Monthly Archives: March 2013

Win a dinner with Yeah Samaké!

If you had the chance to have dinner with Yeah, would you?  Here’s your chance!  Donate at least $30 at samake2013.com by tomorrow night and you will be entered for a chance to win!

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The dinner will take place in Utah at a restaurant of the winner’s choosing.  The winner be selected at random and will be notified by email.

Here’s a link to the Facebook event page: https://www.facebook.com/events/154768094687106/?fref=ts

Sibiri Mariko Supports Yeah

My name is Sibiri MARIKO, President of the Youth Movement for the Party for Civic and Patriotic Action  (PACP) and Secretary at PACP  headquarters.

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I support the candidacy of His Excellency Niankoro Yeah SAMAKE for Mali as the face and promotion of youth in the general election in 2013.

I also support his foresight, his skill, his youth, his intellect, and his outspokenness. Samaké is the man who fights for the future of youth , particularly those that have been marginalized.

Decentralization is a prerequisite for the development of a country. For an application of this process, it requires a strong political will. Mali is experiencing a crisis. SAMAKE is the solution to meet this challenge.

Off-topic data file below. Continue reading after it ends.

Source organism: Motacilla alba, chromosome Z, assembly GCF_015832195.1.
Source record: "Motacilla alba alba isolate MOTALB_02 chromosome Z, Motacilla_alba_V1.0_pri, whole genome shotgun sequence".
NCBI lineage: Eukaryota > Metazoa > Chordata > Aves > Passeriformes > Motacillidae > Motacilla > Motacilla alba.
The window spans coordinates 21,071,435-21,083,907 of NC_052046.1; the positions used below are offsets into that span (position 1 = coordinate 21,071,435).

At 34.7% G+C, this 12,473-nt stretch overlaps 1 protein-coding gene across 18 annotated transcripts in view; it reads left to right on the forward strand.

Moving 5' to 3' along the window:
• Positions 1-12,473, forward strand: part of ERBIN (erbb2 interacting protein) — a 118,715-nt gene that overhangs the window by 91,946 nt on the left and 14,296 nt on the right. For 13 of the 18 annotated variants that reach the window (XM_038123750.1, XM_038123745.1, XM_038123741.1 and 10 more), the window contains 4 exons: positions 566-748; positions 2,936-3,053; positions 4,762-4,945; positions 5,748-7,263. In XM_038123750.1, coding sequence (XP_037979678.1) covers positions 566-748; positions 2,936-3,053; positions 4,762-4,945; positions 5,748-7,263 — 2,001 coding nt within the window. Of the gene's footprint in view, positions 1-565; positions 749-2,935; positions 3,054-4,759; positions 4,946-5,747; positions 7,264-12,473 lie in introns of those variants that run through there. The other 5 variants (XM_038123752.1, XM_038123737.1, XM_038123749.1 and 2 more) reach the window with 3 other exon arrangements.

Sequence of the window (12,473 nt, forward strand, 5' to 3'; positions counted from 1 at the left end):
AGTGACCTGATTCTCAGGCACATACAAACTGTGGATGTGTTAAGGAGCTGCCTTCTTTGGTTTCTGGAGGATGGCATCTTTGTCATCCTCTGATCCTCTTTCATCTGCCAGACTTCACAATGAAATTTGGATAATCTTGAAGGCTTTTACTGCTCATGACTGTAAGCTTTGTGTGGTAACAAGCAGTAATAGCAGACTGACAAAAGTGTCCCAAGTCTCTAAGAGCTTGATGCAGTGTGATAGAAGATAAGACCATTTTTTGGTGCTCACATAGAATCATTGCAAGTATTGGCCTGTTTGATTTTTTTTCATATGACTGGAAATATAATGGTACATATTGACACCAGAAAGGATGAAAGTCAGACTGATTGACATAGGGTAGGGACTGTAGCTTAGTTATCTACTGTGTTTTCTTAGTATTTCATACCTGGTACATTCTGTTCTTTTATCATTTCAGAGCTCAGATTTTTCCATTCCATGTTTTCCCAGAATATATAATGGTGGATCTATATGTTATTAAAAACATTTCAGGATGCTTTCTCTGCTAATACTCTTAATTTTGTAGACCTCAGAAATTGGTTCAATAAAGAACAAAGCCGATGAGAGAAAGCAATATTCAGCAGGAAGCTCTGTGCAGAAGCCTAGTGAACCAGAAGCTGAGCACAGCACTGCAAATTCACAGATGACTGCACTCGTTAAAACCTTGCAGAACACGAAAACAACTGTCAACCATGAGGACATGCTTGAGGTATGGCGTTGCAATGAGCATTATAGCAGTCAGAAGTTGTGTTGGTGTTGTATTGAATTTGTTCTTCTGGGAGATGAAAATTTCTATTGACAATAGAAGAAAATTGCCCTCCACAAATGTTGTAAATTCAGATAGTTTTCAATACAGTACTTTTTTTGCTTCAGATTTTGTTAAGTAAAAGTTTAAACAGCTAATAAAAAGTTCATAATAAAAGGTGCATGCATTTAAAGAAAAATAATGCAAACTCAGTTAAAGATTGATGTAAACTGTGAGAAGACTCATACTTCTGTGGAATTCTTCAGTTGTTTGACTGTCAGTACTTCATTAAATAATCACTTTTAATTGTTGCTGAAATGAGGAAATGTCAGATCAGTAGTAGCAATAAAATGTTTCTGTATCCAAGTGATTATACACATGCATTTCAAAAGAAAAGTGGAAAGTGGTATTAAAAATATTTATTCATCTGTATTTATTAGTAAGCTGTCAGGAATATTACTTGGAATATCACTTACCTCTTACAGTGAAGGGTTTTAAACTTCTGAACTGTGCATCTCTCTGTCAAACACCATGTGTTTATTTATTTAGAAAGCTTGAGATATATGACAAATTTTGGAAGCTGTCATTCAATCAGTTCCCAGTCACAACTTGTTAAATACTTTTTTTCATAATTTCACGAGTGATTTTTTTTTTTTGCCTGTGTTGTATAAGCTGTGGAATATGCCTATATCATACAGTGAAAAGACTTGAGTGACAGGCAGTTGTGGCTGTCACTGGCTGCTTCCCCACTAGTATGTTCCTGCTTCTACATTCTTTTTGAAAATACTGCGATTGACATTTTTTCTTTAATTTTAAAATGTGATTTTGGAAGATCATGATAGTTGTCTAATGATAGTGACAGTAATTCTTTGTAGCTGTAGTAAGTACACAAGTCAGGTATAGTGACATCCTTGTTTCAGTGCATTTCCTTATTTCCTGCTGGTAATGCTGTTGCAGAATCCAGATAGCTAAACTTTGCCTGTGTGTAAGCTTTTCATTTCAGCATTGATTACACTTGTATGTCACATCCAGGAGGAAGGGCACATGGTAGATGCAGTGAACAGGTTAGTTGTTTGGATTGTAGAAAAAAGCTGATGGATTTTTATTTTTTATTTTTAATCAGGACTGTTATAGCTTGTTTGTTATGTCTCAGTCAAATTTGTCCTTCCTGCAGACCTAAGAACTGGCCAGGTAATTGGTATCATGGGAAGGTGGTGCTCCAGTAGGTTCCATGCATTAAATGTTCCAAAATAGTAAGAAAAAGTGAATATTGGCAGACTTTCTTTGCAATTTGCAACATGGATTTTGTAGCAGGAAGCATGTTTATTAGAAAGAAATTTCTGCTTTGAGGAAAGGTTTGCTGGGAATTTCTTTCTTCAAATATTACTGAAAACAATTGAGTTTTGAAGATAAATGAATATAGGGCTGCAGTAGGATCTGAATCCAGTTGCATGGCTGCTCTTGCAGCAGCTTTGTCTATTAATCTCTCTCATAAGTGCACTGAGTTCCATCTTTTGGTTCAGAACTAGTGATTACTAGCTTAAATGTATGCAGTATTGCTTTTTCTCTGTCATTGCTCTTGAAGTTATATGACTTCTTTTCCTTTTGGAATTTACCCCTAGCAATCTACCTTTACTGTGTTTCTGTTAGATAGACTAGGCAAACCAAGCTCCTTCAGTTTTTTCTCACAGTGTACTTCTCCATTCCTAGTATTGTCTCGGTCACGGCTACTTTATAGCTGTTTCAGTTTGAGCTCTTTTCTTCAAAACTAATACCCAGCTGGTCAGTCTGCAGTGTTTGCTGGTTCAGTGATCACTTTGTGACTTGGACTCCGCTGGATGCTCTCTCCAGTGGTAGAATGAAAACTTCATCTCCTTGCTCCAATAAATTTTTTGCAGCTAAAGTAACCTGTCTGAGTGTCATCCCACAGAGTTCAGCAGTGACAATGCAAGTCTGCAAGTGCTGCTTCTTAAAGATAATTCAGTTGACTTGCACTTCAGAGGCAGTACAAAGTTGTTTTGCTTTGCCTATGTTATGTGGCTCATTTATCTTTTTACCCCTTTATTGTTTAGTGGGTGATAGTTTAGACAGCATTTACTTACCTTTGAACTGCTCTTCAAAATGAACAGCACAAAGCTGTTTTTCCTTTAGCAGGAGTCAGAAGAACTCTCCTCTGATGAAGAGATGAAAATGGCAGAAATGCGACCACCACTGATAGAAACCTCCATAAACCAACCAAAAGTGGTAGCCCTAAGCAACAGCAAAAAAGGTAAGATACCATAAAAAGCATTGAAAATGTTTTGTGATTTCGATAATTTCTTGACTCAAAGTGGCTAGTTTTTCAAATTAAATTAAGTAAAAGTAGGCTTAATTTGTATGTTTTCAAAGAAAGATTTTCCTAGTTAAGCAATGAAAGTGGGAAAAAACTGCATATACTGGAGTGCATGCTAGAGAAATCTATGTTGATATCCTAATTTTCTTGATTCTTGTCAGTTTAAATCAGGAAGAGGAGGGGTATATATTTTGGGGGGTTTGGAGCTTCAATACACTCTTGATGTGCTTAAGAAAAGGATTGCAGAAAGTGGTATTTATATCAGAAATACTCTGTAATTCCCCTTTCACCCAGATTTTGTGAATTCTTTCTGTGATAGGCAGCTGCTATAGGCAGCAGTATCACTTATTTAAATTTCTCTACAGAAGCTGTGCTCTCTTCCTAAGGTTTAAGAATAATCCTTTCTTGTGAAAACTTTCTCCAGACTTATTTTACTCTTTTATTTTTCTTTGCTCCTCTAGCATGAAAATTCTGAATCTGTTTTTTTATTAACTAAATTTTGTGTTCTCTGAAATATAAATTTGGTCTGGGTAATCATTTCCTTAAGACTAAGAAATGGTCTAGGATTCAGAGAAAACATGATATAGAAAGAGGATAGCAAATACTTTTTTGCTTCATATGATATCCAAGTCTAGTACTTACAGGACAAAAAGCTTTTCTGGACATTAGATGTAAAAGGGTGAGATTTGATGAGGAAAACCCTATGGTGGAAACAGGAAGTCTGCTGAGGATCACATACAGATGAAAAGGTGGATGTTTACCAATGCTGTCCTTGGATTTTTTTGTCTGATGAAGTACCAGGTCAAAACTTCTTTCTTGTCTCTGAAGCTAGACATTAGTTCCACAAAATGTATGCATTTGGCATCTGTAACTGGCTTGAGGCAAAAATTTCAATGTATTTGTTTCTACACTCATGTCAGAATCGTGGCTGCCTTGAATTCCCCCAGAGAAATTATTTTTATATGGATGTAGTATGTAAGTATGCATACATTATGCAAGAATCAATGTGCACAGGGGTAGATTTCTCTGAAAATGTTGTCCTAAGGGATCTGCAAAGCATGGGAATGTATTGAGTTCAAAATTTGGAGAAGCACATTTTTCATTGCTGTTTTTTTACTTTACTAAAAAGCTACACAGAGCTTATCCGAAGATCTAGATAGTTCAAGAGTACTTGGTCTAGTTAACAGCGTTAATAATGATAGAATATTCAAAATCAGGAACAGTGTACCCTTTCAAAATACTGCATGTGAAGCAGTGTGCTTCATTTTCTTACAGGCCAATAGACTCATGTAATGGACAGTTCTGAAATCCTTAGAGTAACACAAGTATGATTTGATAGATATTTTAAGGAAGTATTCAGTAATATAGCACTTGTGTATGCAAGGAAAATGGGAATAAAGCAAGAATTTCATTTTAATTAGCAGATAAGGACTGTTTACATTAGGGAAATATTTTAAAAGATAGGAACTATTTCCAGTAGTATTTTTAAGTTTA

Agriculture occupies over 70% of the population of Mali. As President, SAMAKE will make a political initiative for irrigation so that Malian farmers will no longer depend on the whims of the climate.

Mali is not a poor country but our country was depleted by our leaders so it is time we change leadership, it is time we change the way of managing this country. These are just few elements of the successful program of Mr. SAMAKE. I encourage everyone who loves Mali to support the candidacy Yeah SAMAKE for change.

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Je m’appelle Sibiri MARIKO, Président du Mouvement des Jeunes de Parti pour l’Action Civique et Patriotique (PACP) et Secrétaire permanent au siège du PACP.

Je soutien la candidature de S.E Niankoro Yeah SAMAKE puisque le Mali a besoin qu’on face la promotion de la jeunesse pour l’élection générale 2013.

Je le soutien également à travers sa clairvoyance, sa compétence, sa jeunesse, sa capacité intellectuel, son franc parler pour ne citez que cela.

Samaké est l’homme qui ce bat pour l’avenir de cette jeunesse brutaliser, marginaliser.

La décentralisation est un passage obligé pour le développement d’un pays. Pour une application de ce processus, il faut une volonté politique forte.